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Telling the Difference Among 50 ‘Senior’ Financial Credentials

Troels Graugaard | E+ | Getty Images

Say you're a 70-year-old retiree, and you'd like some help managing your finances. Should you hire an adviser who is an A.R.A., an A.R.P.C., a C.S.A. or a C.R.F.A.?

Good luck figuring what any of that means. Right now, older Americans looking for financial guidance encounter professionals using a bewildering array of letters after their names. There are more than 50 "senior certification" designations now in use, according to a new report from the Consumer Financial Protection Bureau's Office of Older Americans.

Those abbreviations, by the way, are Accredited Retirement Advisor, Accredited Retirement Plan Consultant, Certified Senior Advisor and Certified Retirement Financial Advisor.

The designations are meant to persuade potential clients that the adviser is an expert in helping older people with their financial decisions, but requirements for obtaining the various designations vary widely. The alphabet soup is confusing, and can leave older adults more vulnerable to bad advice and even outright fraud, the report says.

So the bureau on Thursday made a half-dozen recommendations to federal and state regulators and policy makers to help make it easier for older people to verify an adviser's credentials and to compare different credentials.

The bureau, for instance, recommends that the Securities and Exchange Commission establish a centralized tool for the elderly to verify a specific adviser's designation and to compare information about different designations. The report suggests the tool could build upon resources already available, like the commission's Investment Adviser Public Disclosure, which offers investors online access to registration documents and background information on thousands of registered investment advisers.

In addition, the bureau suggests that Congress and securities regulators require that financial advisers explain their credentials to their clients.

Further, the bureau recommends that regulators at the federal and state level set minimum standards for education and experience required for senior designations. Currently, some credentials require a specific level of coursework, but others don't require any.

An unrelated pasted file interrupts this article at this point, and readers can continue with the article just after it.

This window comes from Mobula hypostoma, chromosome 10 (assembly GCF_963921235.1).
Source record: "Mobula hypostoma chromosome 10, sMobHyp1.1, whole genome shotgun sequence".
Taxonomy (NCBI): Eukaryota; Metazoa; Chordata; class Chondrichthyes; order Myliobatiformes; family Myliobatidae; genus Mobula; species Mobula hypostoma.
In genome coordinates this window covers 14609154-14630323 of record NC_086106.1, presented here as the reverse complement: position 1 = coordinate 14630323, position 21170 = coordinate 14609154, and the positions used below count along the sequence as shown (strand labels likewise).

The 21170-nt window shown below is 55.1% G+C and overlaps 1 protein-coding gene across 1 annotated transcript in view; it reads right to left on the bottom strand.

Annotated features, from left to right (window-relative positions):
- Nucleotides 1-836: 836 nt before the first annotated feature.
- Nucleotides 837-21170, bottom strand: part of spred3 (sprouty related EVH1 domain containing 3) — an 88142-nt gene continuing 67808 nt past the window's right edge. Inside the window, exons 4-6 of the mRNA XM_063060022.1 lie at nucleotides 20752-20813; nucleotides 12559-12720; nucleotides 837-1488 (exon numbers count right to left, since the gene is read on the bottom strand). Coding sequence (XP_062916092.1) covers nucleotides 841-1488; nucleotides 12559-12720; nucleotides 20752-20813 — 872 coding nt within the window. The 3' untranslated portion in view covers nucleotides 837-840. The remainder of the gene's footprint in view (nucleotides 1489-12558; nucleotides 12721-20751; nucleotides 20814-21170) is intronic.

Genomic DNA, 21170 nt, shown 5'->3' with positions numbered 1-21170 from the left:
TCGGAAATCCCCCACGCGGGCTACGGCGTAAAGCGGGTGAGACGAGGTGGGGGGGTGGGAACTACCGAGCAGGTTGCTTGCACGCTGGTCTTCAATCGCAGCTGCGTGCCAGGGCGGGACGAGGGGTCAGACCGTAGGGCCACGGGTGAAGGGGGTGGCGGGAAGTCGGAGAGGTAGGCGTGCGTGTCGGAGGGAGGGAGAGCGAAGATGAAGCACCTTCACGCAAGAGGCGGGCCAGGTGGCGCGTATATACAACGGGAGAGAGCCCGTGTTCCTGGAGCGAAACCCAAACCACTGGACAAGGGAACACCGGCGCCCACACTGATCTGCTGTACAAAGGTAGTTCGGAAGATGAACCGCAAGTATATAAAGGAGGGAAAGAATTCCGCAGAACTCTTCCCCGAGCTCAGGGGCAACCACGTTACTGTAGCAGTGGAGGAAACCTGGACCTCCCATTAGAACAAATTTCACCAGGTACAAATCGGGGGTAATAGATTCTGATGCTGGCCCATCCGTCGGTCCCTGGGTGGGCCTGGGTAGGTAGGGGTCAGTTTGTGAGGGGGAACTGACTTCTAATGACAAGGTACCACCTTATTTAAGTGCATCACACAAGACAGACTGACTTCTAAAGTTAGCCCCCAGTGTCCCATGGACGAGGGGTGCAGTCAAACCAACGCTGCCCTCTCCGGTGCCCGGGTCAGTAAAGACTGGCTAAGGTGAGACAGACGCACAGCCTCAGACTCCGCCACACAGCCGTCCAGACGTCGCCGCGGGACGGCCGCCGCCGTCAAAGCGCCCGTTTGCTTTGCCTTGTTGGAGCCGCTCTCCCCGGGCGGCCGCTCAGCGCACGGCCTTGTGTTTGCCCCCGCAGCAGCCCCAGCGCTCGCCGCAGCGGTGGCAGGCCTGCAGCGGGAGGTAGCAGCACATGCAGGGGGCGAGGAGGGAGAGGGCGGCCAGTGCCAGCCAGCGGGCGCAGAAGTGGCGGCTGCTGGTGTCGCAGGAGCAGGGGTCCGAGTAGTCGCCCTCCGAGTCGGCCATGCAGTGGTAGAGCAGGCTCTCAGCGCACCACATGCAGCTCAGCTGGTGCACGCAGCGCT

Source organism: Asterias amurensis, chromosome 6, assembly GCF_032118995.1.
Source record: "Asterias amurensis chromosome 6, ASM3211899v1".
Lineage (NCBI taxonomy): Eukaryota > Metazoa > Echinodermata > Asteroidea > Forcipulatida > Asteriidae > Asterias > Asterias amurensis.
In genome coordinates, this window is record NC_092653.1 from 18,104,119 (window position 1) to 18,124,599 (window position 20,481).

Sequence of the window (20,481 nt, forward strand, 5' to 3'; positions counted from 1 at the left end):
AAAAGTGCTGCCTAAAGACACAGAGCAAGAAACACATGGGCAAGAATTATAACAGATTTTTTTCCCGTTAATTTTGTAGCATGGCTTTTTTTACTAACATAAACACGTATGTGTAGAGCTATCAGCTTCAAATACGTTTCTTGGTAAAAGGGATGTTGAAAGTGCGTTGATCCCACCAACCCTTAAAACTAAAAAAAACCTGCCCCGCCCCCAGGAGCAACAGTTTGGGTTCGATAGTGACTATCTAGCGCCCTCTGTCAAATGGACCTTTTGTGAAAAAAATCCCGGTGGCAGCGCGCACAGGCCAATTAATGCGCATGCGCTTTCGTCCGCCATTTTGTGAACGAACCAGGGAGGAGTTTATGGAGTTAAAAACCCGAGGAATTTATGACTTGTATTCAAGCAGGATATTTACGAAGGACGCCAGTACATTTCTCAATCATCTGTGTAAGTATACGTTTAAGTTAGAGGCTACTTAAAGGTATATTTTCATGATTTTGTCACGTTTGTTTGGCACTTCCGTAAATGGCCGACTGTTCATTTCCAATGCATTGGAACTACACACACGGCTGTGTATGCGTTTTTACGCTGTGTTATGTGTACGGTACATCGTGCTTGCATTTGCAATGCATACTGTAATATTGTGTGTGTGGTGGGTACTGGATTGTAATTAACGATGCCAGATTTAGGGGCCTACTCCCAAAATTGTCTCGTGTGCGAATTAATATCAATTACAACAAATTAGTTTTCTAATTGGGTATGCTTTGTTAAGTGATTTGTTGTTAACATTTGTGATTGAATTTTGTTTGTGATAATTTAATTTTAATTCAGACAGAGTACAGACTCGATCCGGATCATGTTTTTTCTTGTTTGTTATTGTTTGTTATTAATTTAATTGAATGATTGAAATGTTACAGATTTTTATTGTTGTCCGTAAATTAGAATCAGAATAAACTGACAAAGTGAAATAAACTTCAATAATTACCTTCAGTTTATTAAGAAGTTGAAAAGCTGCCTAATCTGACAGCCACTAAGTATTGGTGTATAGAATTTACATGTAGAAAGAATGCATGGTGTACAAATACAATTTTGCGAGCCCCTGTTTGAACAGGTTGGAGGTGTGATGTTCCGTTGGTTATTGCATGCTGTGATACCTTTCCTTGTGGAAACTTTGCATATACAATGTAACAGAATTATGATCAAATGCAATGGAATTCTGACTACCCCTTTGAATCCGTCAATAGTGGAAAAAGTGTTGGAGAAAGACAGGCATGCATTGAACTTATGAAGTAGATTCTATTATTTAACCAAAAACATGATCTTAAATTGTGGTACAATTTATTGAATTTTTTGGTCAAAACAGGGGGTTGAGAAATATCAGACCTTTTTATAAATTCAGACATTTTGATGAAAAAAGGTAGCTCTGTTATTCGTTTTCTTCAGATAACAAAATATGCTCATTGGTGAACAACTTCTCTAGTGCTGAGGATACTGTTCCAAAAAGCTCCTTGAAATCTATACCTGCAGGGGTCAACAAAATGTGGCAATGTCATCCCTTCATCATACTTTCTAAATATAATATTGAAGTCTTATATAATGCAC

In a conference call with reporters, bureau employees estimated that "tens of thousands" of professionals, including financial advisers, brokers and insurance agents, use some sort of senior credential.

The bureau's representatives declined to single out any specific designation as being particularly helpful for seniors who are looking for advisers, and said the bureau had no goal in mind for reducing the number of designations in use. But they said that if the bureau's recommendations were acted on, the number of designations should dwindle and the ones remaining be more meaningful.

Older Americans are often the target of financial fraud, in part because they may have money they have saved for retirement, and also because cognitive decline may make them more vulnerable. Americans over 60 make up 15 percent of the population, but are estimated to account for 30 percent of investment fraud victims, the report notes.

Plus, studies have found that older people may be more likely to rely on recommendations from an adviser with a "senior" credential.

Acting on the bureau's recommendations can help reduce confusion and better protect older people as they seek to manage their finances, said Skip Humphrey, assistant director of the Office of Older Americans.

Have you hired an adviser using a "senior" expertise credential? Was it a factor in your decision to work with that adviser?

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